PRISM - American Society for Engineering Education - Logo - MARCH 2005 - VOLUME 14, NUMBER 7
YOU CALL THIS SCHOOL? - SURF projects include testing machinery for the DARPA robotic challenge, and left, researching sand dunes in Death Valley. - PHOTOS: Left: By Steve Hostler; Right: By Sarah May

By Pierre Home-Douglas


It sounds like every undergraduate engineering student's dream: doing groundbreaking research on a robotic vehicle capable of completing a snaky 175-mile course through the desert. An added bonus: helping your school pick up a check for $2 million as winner of the Grand Challenge race sponsored by the Defense Advanced Research Projects Agency (DARPA). For 20-year-old computer science student Jeremy Gillula, this opportunity was made possible by a unique program at the California Institute of Technology in Pasadena that pairs science and engineering students with mentors in Caltech's engineering department and at NASA's nearby Jet Propulsion Laboratory.

As part of Caltech's Summer Undergraduate Research Fund (SURF), students are expected to find a mentor with whom they can work and then define and develop a project. Their research projects are reviewed by a faculty committee, which then recommends which students will be awarded the fellowship research and a stipend of $5,000. At the end of the 10-week-long program, students submit a technical paper then deliver an oral presentation at a symposium modeled on a professional technical meeting.

Gillula had already worked the previous summer and throughout the school year on a computer code that would speed up Caltech's entry in the DARPA Grand Challenge. The Challenge is a major-league field test intended to accelerate research and development in autonomous ground vehicles that will help save American lives on the battlefield. Vehicles participating in the 2005 race, which will run this October, can only use publicly available navigation systems like GPS and cannot be controlled remotely by an operator. Caltech's entry, a souped-up Ford van affectionately known as Alice, will have a pair of mounted cameras to triangulate the position of objects in front of it. Gillula's work involved making the stereo-vision code faster and more accurate to enable the vehicle to complete the obstacle-filled course in under the 10-hour maximum limit. In the 2004 race, none of the 15 vehicles that entered the race from Barstow, Calif., to Primm, Nev., made it farther than 8 miles from the starting line. "I knew from the beginning of last summer what needed to be done," Gillula explains, "I knew what the flaws were in the code. I knew how to fix them. I just needed a good 10 weeks. SURF gave me the chance to do it."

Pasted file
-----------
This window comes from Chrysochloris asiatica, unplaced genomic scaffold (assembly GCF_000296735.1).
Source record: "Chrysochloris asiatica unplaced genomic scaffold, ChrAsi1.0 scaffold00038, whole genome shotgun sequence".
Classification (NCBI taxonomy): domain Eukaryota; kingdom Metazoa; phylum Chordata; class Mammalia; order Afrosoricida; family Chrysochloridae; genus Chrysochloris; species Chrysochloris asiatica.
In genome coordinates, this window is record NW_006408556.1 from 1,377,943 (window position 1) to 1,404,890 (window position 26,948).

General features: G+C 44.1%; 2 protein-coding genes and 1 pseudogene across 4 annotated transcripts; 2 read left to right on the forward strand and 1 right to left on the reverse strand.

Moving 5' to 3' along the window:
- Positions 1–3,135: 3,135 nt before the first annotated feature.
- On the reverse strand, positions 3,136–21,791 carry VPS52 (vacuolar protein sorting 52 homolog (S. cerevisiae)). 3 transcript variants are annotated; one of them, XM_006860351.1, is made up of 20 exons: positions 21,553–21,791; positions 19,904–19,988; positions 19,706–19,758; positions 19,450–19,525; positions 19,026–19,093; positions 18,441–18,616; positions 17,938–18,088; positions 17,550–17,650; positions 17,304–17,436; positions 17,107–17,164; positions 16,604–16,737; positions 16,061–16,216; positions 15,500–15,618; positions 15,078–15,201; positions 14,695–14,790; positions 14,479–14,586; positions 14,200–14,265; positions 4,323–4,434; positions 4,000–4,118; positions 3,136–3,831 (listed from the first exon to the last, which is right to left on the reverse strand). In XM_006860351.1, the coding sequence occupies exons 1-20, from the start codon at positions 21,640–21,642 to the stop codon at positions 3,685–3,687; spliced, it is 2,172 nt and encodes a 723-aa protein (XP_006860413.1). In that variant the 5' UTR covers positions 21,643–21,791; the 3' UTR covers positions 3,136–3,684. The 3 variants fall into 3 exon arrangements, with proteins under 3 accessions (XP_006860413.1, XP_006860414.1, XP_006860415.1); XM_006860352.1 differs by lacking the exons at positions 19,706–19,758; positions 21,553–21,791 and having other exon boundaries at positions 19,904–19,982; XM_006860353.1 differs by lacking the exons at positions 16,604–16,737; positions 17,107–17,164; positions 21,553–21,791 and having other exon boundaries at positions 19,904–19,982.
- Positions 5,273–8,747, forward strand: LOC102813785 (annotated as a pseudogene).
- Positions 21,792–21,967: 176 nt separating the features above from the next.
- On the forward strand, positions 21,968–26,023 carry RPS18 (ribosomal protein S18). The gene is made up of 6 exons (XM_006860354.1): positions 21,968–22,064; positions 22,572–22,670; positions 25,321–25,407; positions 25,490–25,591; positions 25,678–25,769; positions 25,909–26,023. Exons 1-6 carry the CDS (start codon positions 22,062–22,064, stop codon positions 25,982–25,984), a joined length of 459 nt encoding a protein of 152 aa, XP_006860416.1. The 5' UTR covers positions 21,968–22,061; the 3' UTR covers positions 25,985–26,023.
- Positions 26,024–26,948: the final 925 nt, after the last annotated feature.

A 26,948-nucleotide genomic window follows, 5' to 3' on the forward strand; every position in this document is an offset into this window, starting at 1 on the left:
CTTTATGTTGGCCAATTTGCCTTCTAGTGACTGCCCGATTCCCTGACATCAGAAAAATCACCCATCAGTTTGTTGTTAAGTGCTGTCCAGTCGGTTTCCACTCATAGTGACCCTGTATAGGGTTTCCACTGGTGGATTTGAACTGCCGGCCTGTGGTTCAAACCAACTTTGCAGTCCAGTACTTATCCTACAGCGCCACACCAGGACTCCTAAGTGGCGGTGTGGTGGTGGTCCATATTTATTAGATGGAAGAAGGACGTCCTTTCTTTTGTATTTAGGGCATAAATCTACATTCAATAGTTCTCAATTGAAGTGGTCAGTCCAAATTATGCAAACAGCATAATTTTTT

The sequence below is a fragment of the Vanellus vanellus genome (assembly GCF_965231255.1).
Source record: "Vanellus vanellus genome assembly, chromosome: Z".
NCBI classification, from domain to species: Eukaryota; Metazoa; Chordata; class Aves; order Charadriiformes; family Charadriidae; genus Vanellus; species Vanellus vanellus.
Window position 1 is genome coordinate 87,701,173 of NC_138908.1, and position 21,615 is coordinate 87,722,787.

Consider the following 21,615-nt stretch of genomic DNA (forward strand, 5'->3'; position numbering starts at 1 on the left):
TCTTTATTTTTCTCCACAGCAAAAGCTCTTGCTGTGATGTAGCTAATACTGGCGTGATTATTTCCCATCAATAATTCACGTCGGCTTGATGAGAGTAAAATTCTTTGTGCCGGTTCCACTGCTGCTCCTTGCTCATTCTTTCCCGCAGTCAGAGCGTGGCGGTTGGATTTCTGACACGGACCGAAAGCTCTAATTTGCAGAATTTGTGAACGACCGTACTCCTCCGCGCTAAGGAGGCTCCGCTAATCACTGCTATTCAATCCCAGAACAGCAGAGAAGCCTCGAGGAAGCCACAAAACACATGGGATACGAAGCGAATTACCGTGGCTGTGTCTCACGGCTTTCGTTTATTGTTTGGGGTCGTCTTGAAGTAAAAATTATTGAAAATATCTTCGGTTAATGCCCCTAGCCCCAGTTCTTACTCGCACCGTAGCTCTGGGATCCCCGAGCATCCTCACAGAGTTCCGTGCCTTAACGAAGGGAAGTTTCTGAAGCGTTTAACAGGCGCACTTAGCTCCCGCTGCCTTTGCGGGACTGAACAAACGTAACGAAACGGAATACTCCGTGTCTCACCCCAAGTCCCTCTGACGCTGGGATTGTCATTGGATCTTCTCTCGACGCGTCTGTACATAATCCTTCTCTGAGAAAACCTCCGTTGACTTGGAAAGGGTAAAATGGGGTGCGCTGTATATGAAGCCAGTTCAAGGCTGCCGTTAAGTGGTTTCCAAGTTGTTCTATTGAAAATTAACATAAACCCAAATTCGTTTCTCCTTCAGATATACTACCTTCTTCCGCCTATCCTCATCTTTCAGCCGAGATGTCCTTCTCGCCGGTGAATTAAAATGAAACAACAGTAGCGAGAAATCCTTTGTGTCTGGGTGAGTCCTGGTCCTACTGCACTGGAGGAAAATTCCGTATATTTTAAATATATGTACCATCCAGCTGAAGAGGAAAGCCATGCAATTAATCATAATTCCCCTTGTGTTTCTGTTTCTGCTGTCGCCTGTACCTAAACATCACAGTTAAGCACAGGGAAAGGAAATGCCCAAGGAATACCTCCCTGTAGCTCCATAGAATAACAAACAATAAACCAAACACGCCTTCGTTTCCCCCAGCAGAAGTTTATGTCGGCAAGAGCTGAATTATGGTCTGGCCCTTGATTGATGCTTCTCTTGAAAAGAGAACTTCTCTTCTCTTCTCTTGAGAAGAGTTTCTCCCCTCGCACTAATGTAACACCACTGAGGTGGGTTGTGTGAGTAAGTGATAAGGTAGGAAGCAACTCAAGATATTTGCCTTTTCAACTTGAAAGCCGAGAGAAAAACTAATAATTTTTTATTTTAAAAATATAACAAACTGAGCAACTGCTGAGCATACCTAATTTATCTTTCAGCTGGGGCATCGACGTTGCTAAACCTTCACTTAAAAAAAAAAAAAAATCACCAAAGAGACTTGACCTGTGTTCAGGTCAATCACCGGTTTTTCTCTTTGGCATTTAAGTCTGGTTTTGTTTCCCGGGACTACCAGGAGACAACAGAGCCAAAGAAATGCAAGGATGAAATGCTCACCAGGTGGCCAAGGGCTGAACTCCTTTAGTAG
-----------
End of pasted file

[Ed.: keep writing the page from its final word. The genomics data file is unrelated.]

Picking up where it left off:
Gillula submitted his proposal to mechanical engineering professor Richard Murray, a cosponsor of Caltech's entry who has worked with more than 30 SURF students over the past 12 years. Murray says that SURF is "all about teaching undergraduate students what research is like and learning along with them about new ideas. It's much closer to the type of teaching you do with graduate students as they're working on their theses." He adds, "Of course, the level is different with graduate students, but Caltech undergraduates are incredibly bright. They are constantly surprising me with new insights and approaches."

Murray met each week with Gillula and four other SURF students involved in the Grand Challenge to discuss overall activities for the team. He checked in with Gillula several times over the 10 weeks to get updates on his progress. The two then spent five days in the desert with the rest of the Caltech team testing out the vehicle.

For Murray, who also serves as chair of the Division of Engineering and Applied Sciences, Gillula's SURF project is a good example of a student tackling a problem that needed solving but had eluded other researchers. "He's done a great job of investigating what the possibilities are, trying them out, and keeping careful data to see which ones really worked. His efforts over the summer are definitely going to make a big difference in our algorithms for the next race." And for Gillula, SURF is "an incredible hands-on experience. In the classroom you learn the theory. You might get a guest lecture who comes in and says, ‘Here's what we do in industry,' but when you get to do it yourself, you learn so much more—the ins and outs of every detail of the system."

SURF grew out of a grant from Hollywood mogul Lew Wasserman, head of Universal Pictures and a member of Caltech's board of trustees. In the mid 1970s, flush with the success of the film Jaws, Wasserman decided to endow a grant that would make a significant contribution to Caltech, a school that consistently ranks among the top engineering universities in the United States. A committee was formed to decide how the money should best be used, and eventually an undergraduate summer research program was designed that would allow students to pursue hands-on work under the guidance of professors and professionals.

Under the leadership of chemical engineering professor Fred Sher, SURF started in 1979 with 17 faculty members and 18 students. At the start, there were some professors who felt that undergraduates were more suited to classroom learning than serious research, but the quality of the students drawn to SURF and the breadth of their work turned cynics into believers. Any remaining doubts were finally allayed in 1995 with the launch of SURFSAT, a $3 million communications satellite created by a series of SURF students over the previous seven years. The probe was designed to test new ways to receive communications from distant planetary probes by way of NASA's Deep Space Network. But it was later adapted to help debug communications between the VLBI, a series of radio telescopes around the world that can be linked to operate as a single telescope, probing celestial mysteries like quasars and black holes.